Modeling and Mapping Soil Infiltration Rates in Dane County, WI

2010 ESRI Southeast Regional User Group Conference

Kathleen Arrington and Steve Ventura

“We have developed and evaluated a model of soil infiltration rates in Dane County, WI. The maps generated from this analysis can be used for local to regional scale land use planning, building on previous RGIS-supported technology transfer to local governments. The rates at which precipitation moves into soil and recharges groundwater aquifers is spatially variable, depending on several soil properties such as texture and structure. Land use activities also influence soil infiltration through a direct effect on surface land cover and long term effects on soil properties. In areas that depend on groundwater for potable water supplies or irrigation, planners and developers should be cognizant of potential impacts of land use changes on groundwater supplies. To do this, they need reliable models for predicting soil infiltration rates coupled with spatial extrapolations, for example, maps depicting critical groundwater recharge. An empirical model of soil infiltration rate (a pedotransfer function) was developed through detailed measurements at 50 sites throughout Dane County. A large-frame infiltrometer was used to establish steady-state infiltration rates. Soil properties, including texture, bulk density and organic matter were measured at each site, along with site conditions such as land use and topography. Regression based techniques were used to determine the best combination of soil and other properties to predict infiltration rates. This locally derived model was a substantial improvement over predictions based on soil properties alone and over general models. The best model of soil infiltration rate was used to predict rates at unsampled locations, based on texture (percent sand), bulk density, and land cover. Because the grain (spatial resolution) of land cover data is much finer than the soil survey (which is otherwise the sole basis for predicting infiltration), the spatial acuity of the ensuing maps was a substantial improvement.”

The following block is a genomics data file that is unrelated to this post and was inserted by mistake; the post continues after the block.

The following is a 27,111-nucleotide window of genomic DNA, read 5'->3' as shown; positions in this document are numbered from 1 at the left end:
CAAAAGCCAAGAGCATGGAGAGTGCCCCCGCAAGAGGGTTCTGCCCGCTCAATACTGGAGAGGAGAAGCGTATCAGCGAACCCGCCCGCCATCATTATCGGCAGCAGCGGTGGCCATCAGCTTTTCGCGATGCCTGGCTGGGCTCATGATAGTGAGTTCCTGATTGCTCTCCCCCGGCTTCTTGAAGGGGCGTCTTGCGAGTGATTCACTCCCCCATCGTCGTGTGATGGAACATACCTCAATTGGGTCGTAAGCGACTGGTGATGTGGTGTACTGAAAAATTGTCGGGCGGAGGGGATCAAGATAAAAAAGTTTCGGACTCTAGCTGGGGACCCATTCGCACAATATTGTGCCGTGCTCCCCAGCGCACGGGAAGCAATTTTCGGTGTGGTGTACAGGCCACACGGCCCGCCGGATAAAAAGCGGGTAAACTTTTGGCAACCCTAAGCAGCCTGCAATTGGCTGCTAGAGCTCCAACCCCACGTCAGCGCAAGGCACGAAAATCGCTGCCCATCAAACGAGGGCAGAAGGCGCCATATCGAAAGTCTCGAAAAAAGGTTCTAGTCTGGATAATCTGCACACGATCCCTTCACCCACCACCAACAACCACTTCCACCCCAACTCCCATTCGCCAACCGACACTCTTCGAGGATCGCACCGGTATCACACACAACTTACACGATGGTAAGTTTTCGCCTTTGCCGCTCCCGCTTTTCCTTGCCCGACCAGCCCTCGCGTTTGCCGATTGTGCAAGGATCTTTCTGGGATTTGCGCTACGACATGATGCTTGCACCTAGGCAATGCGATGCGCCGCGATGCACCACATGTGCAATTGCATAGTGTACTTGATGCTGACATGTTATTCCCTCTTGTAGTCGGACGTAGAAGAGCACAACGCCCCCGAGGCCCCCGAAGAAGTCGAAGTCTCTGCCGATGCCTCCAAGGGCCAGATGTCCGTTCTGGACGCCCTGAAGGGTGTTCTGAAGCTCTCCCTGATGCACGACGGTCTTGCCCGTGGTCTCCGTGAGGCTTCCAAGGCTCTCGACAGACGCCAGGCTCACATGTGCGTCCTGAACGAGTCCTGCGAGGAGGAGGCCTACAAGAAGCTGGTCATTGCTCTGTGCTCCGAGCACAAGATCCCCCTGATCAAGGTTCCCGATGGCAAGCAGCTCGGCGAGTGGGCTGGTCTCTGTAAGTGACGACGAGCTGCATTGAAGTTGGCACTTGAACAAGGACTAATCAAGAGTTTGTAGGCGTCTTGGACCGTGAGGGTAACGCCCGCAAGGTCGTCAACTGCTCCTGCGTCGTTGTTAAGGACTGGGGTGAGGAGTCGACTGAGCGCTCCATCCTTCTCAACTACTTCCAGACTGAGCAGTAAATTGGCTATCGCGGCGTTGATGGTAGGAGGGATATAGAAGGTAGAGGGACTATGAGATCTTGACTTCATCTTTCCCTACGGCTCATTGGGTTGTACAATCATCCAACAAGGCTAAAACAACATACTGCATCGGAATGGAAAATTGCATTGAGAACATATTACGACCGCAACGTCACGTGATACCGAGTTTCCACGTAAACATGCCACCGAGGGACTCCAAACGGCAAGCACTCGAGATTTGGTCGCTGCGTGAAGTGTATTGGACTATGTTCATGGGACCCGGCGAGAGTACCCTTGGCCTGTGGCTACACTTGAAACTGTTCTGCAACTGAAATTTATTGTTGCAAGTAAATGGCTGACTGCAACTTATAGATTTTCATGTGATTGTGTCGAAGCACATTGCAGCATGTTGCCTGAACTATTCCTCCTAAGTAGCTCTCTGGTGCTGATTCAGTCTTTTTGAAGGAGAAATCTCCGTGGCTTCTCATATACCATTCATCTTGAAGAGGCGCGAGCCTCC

The History and Development of the Theory and Practice of Cybercartography

International Journal of Digital Earth, Volume 3, Issue 1 March 2010 , pages 2 – 15

D.R. Fraser Taylor and Stephanie Pyne

“This paper describes the development of cybercartography since the introduction of the term in 1997. Although the origins of cybercartography were largely conceptual in nature, the evolution of cybercartography to date has been an iterative process reflecting the creative interplay between theory and practice. A major step forward was made in 2002 when the Geomatics and Cartographic Research Centre at Carleton University received a $2.5 million grant from the Social Sciences and Humanities Research Council of Canada to explore the utility of cybercartography to what was described as the New Economy. By 2006, the interaction between theory and practice had led to considerable advances in cybercartography as a holistic, location-based concept and two new cybercartographic products, the Cybercartographic Atlas of Antarctica and the Cybercartographic Atlas of Canada’s Trade with the World, were produced. Between 2006 and 2009, cybercartography was further developed as a result of interaction with indigenous communities, especially in Canada’s north and new interactive atlases such as the Kitikmeot Place Names Atlas and the Community Atlas of Arctic Bay were created in cooperation with the communities involved. The Nunaliit Cybercartographic Atlas Framework, built using open source software and open specifications and standards, was developed to facilitate direct input to these atlases. Cybercartography is now entering a new phase in both theory and practice building on a recently completed prototype atlas of Indigenous Perspectives and Knowledge.”